As Tasmania rallies behind the United We Stand campaign, three Northern football identities have had their say on the state's latest push for an AFL team.
Outspoken North Launceston president Thane Brady, Launceston boss Mitch Thorp and experienced coach Adam Sanders believe a Tasmanian team is achievable provided the right foundations are in place.
TIME TO DECIDE:
'THIRST IS THERE'
Even after decades of being pushed back, Tasmanians still harbour a desire to be represented in the country's premier football competition.
Despite UTAS Stadium's first ever sub-five-figure crowd last season and four in Hobart over the past three years, the state has largely drawn consistent crowds to as many as eight roster games a year - often hosting clubs with smaller supporter bases.
Thorp, one of a select group of Apple Islanders to have played TSL, VFL, representative and AFL football, says the desire for a Tasmanian AFL team is genuine.
"I think there's definitely a thirst for it - we're a state that loves sport and loves football," the 2013 TSL premiership coach said.
"As long as we get the financial modelling right - the right corporate sponsors and things like that that come with an elite team - that's the important part.
"There's a lot of Tasmanians on the mainland that I daresay would jump ship pretty quick if there was a Tasmanian side in the AFL, and I think there could well be an eastern seaboard side no longer in the competition over the next five or six years.
"That might make it a little bit easier to transition a side down here."
NOW, NOT LATER
The Midland Highway upgrade model of a 10-year plan is too slow for an AFL team, according to Sanders.
The 45-year-old, who has been involved with Tasmanian football through two incarnations of the NTFA, the State League and played for the Tassie Devils, says five years is the longest the state should have to wait for an AFL outfit.
"I just think if the AFL thinks Tassie is going to wait 10 years to get an AFL team I reckon they're dreaming - it's too long," Sanders said.
"I think we were sold a bit short saying we'll put in a VFL team - we've already been down that track and people want an AFL team not a VFL team.
"That's where aspiration comes in - you can see your heroes and they're wearing a Tassie jumper and it's real, you can touch it, it's within reach."
The withdrawal of Burnie and Devonport left the TSL on shaky ground ahead of the 2018 season, and the league remains without North-West representation.
But a flourishing State League appears a vital stepping stone for the next generation of Tasmanian AFL prospects.
"Having been part of the VFL the first time around and not having a state league underneath it, it made it quite challenging for the boys trying to play," Thorp said.
"A state league underpinning our VFL side is really important to create depth and a competition where the guys on the edge of playing VFL footy still have a standard high enough that they can improve throughout the season.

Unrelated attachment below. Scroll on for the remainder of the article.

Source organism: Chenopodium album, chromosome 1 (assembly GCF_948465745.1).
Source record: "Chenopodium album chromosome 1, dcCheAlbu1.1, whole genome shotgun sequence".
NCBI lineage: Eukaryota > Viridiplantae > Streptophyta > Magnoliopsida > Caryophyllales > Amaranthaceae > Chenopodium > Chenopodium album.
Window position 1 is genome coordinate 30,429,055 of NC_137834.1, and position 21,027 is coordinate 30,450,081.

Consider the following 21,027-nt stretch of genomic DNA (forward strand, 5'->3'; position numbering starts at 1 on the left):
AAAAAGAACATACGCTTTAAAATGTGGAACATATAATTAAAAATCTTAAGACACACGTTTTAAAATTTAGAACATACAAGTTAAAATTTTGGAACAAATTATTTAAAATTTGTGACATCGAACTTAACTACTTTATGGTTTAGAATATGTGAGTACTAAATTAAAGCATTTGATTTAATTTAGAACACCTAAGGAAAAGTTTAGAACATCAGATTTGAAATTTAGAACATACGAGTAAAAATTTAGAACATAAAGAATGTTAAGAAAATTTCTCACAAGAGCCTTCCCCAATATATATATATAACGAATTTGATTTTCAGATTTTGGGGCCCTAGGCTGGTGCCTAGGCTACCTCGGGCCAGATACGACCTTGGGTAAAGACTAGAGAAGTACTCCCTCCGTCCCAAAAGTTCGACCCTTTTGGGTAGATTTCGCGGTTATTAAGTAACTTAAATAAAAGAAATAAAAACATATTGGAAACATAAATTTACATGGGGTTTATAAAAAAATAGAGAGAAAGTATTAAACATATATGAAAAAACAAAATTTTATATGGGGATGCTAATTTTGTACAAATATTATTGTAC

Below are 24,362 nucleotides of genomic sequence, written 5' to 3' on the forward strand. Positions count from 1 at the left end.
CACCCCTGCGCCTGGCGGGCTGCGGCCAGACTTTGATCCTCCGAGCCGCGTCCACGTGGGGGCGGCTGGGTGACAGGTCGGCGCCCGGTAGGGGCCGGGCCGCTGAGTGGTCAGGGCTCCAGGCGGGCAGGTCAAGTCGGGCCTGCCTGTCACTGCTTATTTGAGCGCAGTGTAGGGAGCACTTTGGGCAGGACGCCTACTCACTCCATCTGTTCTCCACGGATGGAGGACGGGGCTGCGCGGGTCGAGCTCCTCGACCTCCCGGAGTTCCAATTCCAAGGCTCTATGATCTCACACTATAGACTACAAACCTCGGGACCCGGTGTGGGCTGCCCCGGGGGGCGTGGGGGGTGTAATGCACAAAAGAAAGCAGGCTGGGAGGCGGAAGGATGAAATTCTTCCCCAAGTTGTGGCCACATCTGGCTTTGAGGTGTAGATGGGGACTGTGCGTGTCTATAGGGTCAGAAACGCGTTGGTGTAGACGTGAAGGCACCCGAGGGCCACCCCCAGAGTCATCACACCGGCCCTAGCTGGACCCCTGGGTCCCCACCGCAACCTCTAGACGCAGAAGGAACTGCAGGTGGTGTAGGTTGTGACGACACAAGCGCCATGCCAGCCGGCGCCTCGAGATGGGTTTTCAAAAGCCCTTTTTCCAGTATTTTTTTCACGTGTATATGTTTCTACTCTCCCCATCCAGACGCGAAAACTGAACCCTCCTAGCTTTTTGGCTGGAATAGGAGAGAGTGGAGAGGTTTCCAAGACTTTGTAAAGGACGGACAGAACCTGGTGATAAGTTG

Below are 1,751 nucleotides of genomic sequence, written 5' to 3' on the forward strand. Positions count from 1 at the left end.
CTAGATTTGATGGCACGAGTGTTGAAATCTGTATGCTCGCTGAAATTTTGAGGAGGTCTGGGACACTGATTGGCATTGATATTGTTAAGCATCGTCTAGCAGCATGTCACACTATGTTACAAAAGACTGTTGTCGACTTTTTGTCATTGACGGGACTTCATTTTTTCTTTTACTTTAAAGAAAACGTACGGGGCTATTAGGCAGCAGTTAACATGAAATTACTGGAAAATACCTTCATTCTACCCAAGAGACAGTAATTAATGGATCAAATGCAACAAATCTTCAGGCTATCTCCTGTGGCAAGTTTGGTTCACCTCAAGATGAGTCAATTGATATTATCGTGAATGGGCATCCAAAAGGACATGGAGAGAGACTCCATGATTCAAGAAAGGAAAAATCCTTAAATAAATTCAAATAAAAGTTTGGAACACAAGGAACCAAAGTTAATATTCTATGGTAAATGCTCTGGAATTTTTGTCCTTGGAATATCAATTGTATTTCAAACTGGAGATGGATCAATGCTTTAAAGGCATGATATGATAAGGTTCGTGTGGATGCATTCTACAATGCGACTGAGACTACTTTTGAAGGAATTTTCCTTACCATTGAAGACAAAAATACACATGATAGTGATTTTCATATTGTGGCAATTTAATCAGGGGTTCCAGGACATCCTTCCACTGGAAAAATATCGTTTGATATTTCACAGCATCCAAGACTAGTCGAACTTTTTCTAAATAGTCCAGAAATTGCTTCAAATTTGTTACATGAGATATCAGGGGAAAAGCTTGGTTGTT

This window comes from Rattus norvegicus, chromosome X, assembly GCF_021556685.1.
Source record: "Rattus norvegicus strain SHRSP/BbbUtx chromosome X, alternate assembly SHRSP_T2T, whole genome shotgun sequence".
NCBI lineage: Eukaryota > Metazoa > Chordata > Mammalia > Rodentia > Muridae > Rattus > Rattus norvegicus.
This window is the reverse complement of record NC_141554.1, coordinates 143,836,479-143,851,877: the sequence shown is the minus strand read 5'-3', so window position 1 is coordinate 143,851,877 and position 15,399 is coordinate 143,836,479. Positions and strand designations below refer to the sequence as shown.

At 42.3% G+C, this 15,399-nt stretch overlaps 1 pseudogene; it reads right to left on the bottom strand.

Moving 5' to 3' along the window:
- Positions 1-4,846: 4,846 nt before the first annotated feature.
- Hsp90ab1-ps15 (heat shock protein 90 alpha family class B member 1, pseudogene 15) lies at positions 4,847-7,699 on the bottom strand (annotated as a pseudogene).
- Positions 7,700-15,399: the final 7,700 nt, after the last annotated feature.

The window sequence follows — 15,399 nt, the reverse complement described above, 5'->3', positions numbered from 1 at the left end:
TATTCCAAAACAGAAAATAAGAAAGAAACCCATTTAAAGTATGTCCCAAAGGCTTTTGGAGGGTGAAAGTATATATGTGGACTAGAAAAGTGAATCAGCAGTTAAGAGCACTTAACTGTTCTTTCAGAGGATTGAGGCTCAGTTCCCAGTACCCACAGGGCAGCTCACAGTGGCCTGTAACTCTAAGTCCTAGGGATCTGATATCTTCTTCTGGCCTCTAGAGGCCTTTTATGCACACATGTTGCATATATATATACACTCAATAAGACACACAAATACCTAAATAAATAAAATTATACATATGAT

"I'm hearing that's where it's headed which is really positive because it encourages young men and women to come up from the community clubs and they can jump into State League, VFL, and then AFL."
While a team featuring solely Tasmanian players is unrealistic, the continued production of home-grown AFL talent is undoubtedly important to building interest and support for the sport.
Tasmania has endured a handful of lean draft years in the past decade, and despite enjoying a participation explosion in the women's game, the state has endured a diminishing number of men's teams.
The 14 to 18-year-old age group is reportedly suffering considerable drop-out rates, while soccer and basketball are enjoying steadily-growing player bases.
Brady says facility shortages exacerbated by the growth of women's football, travel commitments and a "lack of direction" in junior competitions are all contributing to the drop-off in teen playing numbers.
"The stats are clear and shocking. We have more senior teams than juniors to feed them," Brady said.
"Parents face the issue of one child playing say at Longford in a certain age group, with another at Scottsdale playing in another age group.
"Many families now have a boy and girl playing and they rarely play at the same venue.
"It simply becomes too hard both in time commitment and financially for many families and feedback tells me this is a factor in the teenage dropout rates."
Brady believes a lack of meaningful exposure to football in the school setting is also impacting the state's player numbers.
"School football is a shambles," Brady said.
"Two decades ago youth had opportunities to enjoy playing and umpiring footy at school level, and many of these youth continued to participate in the sport after leaving school.
"The current situation is many youth only experience the "introduction to AFL", which is effectively more designed to lure youth towards supporting an AFL team than actually participating in the game."
Greater co-ordination between schools and football clubs could be an effective, albeit difficult to establish, solution.
"Footy clubs need to find ways to connect with the next generation of players, umpires, coaches and administrators," Brady said.
"Our recommendation is to create opportunities for any footy club to connect with a school or schools to manage and deliver a meaningful footy program."